Ag Weather Forum

Chances for a White Christmas?

John Baranick
By  John Baranick , DTN Meteorologist
The snowfall forecast through Christmas from the European ECMWF suggests a low probability of a white Christmas outside of the southern High Plains and higher elevations in the West and Northeast. (DTN/ECMWF map)

Bing Crosby made it popular and the lyrics of White Christmas come barreling over the airwaves this time every year. According to the National Weather Service, a white Christmas can be defined as having a 1-inch snow depth on Christmas morning. For those in the western mountains or north of I-80, that is generally a good chance -- a roughly 50% chance or greater. The closer you get to Canada or the higher your elevation is, the greater the chance. You can find a map of the historical probability here:….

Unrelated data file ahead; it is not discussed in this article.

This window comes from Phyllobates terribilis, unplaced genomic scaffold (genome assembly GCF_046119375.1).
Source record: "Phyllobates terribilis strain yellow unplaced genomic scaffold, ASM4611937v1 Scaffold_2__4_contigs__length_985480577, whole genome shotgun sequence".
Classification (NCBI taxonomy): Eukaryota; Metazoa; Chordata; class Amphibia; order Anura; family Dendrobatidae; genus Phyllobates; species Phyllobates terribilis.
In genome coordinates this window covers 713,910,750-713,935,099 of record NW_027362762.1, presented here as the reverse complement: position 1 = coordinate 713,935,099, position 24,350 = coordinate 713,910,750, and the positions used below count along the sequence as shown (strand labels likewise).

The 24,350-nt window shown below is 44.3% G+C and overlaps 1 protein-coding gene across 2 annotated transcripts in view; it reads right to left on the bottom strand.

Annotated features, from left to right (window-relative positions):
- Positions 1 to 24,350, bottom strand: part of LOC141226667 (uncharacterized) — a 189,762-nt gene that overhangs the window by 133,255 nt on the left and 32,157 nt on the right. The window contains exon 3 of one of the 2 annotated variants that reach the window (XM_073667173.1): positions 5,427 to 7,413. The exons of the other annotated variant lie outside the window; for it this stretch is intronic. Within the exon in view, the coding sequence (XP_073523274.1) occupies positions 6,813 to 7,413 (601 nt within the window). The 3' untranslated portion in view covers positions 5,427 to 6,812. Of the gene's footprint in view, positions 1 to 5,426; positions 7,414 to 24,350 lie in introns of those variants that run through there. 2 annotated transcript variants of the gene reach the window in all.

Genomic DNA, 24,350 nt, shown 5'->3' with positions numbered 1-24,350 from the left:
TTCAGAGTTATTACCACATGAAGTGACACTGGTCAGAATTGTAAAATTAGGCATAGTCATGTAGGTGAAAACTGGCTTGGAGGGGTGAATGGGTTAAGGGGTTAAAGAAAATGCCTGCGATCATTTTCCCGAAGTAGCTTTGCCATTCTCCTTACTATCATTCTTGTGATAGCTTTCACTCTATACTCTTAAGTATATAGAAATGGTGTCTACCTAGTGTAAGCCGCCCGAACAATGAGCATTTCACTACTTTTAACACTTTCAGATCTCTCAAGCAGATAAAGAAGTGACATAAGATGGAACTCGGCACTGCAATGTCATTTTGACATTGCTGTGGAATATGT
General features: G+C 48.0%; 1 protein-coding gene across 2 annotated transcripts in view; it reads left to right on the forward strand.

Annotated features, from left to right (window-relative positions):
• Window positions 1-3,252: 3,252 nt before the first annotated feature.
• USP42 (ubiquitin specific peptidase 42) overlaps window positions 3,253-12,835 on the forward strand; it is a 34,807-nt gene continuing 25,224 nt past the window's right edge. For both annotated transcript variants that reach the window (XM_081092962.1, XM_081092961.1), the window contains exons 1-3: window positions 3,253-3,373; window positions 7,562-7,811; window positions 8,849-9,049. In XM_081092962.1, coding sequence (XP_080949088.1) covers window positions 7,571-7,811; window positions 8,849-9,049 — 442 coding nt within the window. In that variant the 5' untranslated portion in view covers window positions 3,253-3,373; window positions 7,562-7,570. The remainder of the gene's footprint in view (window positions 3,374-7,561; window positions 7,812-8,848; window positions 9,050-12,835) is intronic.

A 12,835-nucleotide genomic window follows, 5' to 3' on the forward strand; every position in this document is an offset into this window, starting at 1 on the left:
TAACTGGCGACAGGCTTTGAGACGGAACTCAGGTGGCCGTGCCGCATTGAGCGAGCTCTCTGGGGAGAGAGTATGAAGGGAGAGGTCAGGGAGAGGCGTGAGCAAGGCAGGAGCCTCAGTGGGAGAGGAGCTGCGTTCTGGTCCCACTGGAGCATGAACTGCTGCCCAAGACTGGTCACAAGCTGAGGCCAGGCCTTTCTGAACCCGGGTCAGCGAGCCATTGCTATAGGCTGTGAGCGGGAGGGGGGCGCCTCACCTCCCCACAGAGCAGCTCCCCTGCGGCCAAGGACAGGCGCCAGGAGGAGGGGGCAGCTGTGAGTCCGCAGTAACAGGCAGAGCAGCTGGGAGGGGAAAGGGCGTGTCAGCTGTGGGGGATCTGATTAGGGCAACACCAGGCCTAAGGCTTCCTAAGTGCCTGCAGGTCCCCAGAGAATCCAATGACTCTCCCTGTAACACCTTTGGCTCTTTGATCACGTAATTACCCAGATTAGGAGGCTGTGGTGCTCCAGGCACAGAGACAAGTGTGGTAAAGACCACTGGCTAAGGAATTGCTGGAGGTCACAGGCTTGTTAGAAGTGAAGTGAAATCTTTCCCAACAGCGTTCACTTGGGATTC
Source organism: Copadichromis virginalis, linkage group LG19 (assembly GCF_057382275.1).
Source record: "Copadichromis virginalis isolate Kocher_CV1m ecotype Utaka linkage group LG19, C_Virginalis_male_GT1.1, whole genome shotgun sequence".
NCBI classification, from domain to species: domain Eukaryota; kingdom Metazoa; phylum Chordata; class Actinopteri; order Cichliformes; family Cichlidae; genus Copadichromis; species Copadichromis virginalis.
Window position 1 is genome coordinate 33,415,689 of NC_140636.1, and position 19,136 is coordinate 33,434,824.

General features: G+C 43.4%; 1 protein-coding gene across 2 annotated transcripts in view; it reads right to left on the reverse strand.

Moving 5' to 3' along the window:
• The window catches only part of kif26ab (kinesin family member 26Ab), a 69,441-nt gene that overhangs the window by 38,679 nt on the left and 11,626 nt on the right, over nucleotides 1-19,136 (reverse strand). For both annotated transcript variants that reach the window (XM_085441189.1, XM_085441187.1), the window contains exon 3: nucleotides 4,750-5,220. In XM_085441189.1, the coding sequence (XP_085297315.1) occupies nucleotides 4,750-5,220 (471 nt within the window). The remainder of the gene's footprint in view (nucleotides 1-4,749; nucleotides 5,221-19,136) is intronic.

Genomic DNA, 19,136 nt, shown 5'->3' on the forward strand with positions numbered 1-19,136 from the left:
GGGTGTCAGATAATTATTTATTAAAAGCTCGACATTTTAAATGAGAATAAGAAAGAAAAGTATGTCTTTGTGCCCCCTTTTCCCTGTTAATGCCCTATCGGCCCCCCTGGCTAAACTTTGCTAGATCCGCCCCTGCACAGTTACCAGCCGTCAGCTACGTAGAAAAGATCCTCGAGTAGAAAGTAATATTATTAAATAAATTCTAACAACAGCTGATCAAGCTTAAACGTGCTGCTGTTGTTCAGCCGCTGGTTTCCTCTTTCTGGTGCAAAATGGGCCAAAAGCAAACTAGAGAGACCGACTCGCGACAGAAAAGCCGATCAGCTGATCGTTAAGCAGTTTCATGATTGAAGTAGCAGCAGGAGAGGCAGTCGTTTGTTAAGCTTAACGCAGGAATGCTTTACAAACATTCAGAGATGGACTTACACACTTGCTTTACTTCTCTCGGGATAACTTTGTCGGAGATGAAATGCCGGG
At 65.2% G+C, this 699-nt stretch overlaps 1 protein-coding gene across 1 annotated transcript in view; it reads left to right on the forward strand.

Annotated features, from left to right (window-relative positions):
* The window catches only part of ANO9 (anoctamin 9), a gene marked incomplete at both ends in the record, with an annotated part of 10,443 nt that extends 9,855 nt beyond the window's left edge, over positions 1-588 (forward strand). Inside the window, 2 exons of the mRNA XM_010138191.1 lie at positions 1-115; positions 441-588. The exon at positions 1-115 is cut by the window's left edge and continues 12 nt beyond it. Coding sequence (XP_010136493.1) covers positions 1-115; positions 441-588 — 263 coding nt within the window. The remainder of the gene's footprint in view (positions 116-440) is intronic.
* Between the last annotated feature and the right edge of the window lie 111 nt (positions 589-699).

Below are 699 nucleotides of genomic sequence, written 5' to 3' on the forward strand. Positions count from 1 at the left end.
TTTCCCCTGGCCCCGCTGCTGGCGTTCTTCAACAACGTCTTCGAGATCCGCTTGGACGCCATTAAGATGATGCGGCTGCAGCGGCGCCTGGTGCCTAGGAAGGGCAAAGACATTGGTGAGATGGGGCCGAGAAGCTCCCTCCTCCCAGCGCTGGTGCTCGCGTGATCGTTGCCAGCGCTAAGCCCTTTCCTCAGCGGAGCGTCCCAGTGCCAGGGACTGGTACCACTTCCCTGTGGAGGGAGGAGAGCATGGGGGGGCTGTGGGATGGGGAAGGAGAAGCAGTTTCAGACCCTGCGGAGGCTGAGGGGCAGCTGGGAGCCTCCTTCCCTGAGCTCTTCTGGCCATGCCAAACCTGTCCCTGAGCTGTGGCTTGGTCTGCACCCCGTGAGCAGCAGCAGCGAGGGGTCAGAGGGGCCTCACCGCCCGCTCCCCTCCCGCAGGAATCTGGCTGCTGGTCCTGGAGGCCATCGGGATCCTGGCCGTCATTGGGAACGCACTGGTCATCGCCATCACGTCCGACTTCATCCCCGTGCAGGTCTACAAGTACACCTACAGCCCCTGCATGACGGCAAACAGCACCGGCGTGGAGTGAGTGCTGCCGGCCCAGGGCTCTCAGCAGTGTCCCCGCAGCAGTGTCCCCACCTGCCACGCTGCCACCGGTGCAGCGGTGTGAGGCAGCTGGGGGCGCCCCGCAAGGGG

Currently, there is some snow on the ground up by the Canadian border. Snowfall late last week put down some snow cover in and around North Dakota; parts of the northern Midwest have snow from that event as well, though it is pretty light by all available data. The mountains in the Northeast also have snow cover, as well as many of the higher elevations in the West. You can find information on the latest snow cover here:…. This map shows that snow cover in many of these areas outside of the higher elevations have little depth. In other words, a turn of warm weather could easily melt away the snow and leave the ground bare prior to Christmas.